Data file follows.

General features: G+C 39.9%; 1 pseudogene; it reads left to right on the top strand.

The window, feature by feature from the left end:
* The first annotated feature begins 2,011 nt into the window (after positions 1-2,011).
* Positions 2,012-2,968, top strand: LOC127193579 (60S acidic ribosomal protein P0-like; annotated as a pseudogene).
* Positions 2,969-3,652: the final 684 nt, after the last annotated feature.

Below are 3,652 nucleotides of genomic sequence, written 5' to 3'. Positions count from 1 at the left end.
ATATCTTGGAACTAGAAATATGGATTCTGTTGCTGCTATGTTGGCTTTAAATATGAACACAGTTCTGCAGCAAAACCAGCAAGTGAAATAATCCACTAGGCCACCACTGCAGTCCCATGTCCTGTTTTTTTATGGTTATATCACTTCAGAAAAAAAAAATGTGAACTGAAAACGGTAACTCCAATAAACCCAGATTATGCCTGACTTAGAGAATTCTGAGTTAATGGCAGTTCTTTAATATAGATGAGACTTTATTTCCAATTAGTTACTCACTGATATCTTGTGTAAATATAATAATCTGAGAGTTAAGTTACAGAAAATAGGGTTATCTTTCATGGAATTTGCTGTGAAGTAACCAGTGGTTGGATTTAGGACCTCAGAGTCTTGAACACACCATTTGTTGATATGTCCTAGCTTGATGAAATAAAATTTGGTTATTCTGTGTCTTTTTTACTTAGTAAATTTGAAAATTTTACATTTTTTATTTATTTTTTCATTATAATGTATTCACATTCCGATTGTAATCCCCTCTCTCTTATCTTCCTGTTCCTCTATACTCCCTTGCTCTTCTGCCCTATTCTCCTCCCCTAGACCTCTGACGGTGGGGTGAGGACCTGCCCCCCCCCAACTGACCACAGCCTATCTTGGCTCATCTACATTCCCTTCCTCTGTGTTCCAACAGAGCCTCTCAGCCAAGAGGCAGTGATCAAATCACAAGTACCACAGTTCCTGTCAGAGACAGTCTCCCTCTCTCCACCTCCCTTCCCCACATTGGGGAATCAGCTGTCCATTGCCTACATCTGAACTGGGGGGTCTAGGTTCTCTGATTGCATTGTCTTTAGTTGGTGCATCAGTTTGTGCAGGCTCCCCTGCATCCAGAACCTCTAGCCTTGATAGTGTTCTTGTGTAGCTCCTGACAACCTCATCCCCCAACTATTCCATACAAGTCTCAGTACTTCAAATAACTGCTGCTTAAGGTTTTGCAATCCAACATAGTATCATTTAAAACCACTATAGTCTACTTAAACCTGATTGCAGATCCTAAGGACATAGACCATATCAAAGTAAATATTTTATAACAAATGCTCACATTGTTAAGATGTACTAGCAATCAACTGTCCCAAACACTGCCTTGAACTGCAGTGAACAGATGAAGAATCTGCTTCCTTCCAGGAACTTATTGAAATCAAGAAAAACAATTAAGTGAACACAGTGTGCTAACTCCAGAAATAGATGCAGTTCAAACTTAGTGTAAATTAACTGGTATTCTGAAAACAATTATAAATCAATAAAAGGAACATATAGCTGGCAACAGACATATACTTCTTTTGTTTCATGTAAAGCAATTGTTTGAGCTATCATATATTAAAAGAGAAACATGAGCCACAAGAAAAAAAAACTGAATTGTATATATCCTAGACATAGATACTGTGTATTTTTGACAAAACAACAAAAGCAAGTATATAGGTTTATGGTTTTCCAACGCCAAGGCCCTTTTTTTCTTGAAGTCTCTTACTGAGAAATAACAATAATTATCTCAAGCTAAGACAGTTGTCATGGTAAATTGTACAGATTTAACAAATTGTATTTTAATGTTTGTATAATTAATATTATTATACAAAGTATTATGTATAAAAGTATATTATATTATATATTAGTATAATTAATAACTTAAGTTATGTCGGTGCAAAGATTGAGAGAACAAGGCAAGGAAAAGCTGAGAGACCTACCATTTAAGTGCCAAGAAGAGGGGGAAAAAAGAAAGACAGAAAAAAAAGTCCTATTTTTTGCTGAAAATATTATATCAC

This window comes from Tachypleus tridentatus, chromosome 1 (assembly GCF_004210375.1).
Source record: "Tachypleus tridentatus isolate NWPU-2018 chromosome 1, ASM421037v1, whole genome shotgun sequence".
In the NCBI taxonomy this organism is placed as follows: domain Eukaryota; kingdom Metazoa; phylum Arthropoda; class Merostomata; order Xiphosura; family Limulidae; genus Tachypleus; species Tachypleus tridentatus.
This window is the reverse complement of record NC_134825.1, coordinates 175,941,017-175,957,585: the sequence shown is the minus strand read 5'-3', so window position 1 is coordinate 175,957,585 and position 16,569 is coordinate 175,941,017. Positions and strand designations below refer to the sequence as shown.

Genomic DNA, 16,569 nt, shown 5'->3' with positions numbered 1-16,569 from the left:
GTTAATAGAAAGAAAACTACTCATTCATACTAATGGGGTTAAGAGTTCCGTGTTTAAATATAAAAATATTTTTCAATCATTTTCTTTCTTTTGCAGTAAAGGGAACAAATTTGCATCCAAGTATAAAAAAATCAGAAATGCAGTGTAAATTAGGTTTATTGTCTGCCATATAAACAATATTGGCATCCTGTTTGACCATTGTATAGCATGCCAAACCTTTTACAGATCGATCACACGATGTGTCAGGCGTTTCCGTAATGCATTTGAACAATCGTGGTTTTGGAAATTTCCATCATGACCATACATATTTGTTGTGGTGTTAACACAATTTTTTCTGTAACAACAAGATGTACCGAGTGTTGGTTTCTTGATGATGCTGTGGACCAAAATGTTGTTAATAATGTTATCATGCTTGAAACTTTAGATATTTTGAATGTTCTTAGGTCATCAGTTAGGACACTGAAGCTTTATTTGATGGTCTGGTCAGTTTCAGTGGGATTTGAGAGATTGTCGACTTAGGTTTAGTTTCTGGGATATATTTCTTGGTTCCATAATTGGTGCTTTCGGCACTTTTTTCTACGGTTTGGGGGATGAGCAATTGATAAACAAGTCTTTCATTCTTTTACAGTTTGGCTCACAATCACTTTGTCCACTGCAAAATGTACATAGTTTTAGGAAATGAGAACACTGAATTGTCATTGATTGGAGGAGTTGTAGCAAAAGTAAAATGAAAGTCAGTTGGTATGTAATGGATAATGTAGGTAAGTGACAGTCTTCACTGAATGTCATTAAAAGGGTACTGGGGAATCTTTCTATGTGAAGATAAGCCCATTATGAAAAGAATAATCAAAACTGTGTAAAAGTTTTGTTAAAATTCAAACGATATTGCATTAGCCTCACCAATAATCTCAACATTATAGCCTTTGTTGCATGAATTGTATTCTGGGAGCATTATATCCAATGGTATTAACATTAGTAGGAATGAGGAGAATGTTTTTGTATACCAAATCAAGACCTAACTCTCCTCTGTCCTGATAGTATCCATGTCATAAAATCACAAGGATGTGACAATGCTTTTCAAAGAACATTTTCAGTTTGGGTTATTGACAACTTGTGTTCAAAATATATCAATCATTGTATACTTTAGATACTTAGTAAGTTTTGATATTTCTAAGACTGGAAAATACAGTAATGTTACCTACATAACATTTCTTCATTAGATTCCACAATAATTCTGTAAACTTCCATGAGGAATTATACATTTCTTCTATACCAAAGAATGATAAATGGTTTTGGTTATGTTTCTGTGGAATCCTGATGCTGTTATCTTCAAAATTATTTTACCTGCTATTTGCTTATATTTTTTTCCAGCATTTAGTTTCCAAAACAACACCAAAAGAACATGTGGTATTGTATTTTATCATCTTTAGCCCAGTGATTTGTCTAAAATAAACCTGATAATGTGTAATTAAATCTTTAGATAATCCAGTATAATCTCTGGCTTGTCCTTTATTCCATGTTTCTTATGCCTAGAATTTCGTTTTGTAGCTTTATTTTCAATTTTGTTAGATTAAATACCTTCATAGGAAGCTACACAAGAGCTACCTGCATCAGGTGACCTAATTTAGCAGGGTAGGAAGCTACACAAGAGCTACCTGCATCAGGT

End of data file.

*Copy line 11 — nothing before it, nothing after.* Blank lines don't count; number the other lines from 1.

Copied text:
This window is the reverse complement of record NC_134825.1, coordinates 175,941,017-175,957,585: the sequence shown is the minus strand read 5'-3', so window position 1 is coordinate 175,957,585 and position 16,569 is coordinate 175,941,017. Positions and strand designations below refer to the sequence as shown.